Bail Reform Act of 1984 | Definition

Doc's CJ Glossary by Adam J. McKee
Course: Introduction

The Bail Reform Act of 1984 is a federal law that authorizes and sets forth the procedures for a judicial officer to order the release or detention of an arrested person pending trial, sentence, and appeal.

Source: Federal Judicial Center.
Source URL:$File/bailref.pdf

The Bail Reform Act of 1984 is a federal law that governs the release or detention of individuals who have been arrested and are awaiting trial, sentence, or appeal. The law provides guidelines and procedures for judicial officers to follow in making decisions regarding whether to release or detain individuals, with the goal of balancing the interests of public safety and individual liberty.

Prior to the enactment of the Bail Reform Act of 1984, the process of determining whether to release or detain individuals was largely based on the ability to pay bail. This often resulted in the pretrial detention of individuals who were unable to afford bail, even if they posed no flight risk or danger to the community.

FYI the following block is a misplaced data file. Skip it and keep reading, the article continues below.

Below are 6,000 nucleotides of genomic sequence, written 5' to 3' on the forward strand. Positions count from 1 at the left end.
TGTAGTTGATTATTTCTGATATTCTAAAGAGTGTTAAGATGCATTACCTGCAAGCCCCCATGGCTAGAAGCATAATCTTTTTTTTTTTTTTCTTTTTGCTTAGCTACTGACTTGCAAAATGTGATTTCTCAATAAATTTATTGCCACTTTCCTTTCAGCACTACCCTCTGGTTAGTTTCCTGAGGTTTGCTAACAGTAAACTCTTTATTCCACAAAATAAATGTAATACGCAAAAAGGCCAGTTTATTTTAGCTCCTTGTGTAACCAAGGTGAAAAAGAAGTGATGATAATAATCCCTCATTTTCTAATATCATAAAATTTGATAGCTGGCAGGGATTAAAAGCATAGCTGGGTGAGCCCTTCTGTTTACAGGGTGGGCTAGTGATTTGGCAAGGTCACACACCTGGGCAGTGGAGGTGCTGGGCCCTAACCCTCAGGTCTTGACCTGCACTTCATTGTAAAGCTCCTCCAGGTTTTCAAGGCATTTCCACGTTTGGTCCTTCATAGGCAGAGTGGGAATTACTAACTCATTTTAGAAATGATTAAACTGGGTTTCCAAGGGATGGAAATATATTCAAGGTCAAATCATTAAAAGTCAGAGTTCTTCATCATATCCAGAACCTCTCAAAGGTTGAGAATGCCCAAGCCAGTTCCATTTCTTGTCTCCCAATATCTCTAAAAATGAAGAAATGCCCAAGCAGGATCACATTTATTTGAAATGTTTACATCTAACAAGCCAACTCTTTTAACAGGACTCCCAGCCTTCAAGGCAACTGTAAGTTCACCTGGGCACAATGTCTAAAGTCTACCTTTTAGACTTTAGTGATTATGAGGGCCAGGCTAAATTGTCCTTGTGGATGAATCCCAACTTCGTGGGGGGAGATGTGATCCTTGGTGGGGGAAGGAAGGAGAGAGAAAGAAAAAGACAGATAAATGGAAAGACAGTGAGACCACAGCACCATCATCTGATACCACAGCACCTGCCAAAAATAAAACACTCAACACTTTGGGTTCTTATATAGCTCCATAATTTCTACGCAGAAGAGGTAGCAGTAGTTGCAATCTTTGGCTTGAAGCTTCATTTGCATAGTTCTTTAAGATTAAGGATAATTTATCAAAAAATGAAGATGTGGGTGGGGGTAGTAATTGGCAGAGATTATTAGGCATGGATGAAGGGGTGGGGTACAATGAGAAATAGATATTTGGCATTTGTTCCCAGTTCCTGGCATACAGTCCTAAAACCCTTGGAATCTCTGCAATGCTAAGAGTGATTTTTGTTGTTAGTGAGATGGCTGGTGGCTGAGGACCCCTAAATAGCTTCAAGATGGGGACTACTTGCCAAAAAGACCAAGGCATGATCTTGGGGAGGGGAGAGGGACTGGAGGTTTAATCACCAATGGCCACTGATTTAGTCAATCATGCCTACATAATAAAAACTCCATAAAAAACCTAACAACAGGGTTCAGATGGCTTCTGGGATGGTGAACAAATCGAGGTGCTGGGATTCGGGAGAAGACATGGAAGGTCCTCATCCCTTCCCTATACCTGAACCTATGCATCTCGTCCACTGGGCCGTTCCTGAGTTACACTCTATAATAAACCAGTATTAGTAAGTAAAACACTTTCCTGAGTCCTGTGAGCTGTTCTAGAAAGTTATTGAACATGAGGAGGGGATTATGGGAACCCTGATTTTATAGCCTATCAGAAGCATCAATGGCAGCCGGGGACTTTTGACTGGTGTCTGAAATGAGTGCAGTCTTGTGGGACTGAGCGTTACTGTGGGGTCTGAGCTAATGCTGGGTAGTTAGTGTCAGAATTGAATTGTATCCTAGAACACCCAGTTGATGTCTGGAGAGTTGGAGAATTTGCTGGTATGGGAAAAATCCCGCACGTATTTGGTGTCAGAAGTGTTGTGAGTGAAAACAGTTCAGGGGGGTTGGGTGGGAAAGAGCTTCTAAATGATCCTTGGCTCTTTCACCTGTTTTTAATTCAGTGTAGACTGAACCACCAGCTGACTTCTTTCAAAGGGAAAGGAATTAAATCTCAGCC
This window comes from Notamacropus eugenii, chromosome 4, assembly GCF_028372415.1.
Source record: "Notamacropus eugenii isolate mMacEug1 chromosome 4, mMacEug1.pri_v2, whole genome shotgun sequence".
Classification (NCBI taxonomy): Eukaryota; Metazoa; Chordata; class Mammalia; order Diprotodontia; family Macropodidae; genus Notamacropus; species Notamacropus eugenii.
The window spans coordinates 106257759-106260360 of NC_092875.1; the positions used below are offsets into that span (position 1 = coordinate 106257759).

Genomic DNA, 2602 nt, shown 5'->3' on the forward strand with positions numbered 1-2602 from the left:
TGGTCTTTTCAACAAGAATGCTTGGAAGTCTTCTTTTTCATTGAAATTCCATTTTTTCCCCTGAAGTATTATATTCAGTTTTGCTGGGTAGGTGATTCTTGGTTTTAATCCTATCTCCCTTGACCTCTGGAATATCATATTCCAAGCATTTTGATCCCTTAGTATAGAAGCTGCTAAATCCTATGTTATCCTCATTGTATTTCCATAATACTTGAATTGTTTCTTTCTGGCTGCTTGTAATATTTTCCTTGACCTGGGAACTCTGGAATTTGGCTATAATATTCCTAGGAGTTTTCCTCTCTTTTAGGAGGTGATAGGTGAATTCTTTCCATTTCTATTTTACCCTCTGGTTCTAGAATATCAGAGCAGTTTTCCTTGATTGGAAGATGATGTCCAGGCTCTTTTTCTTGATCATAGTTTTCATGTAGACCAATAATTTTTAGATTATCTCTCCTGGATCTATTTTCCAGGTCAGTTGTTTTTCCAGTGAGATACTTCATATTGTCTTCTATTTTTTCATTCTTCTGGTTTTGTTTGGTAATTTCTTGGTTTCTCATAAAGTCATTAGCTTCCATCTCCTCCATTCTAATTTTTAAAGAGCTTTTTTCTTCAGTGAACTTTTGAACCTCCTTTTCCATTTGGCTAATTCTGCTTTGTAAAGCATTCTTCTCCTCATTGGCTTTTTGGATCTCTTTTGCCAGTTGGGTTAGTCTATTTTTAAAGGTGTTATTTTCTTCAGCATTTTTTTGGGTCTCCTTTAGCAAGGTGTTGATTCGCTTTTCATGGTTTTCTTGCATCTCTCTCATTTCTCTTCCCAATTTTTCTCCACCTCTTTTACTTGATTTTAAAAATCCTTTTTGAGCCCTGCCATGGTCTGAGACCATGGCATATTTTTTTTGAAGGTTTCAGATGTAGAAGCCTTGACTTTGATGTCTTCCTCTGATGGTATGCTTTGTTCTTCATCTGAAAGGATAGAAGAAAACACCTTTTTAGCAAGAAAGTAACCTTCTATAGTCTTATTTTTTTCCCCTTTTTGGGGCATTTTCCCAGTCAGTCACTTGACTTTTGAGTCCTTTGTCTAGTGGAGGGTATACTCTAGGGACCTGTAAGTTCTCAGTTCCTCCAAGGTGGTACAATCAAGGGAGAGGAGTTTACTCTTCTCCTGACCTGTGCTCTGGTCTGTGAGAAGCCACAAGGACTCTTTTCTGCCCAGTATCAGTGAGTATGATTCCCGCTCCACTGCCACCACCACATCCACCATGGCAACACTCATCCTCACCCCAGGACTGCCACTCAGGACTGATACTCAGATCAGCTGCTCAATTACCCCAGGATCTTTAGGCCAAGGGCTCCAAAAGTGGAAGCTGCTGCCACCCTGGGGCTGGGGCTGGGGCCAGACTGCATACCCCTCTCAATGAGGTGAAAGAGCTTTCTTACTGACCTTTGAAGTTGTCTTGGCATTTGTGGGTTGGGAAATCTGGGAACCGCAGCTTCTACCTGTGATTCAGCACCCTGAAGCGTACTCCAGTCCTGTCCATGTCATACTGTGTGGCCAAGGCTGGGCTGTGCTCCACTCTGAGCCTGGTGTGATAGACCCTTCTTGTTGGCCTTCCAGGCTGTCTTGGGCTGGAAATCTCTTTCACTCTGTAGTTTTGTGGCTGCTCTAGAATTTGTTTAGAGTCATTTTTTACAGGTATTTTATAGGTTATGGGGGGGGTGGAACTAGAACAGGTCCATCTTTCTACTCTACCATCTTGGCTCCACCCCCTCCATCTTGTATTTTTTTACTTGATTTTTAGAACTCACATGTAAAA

The Bail Reform Act of 1984 sought to address these issues by establishing a more comprehensive system for determining whether to release or detain individuals. Under the law, a judicial officer must consider a range of factors in making this determination, including the nature and circumstances of the offense, the weight of the evidence against the defendant, the defendant’s history and characteristics, and the potential danger posed by the defendant to any person or the community.

In addition to these factors, the Bail Reform Act of 1984 also provides for the use of non-monetary conditions of release, such as pretrial supervision, drug testing, or travel restrictions, in lieu of detention. This allows individuals who do not pose a danger to the community or a flight risk to remain free while awaiting trial, even if they are unable to afford bail.

One of the key provisions of the Bail Reform Act of 1984 is the requirement that a judicial officer holds a hearing to determine whether an individual should be released or detained. This hearing must take place as soon as practicable after the individual’s arrest, and the individual must be given notice of the hearing and an opportunity to be heard.

The hearing must also be conducted in accordance with certain procedural requirements, including the right to counsel and the right to present evidence and cross-examine witnesses. This helps to ensure that the decision to release or detain an individual is made based on accurate and reliable information rather than on speculation or prejudice.

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Last Modified: 04/15/2023


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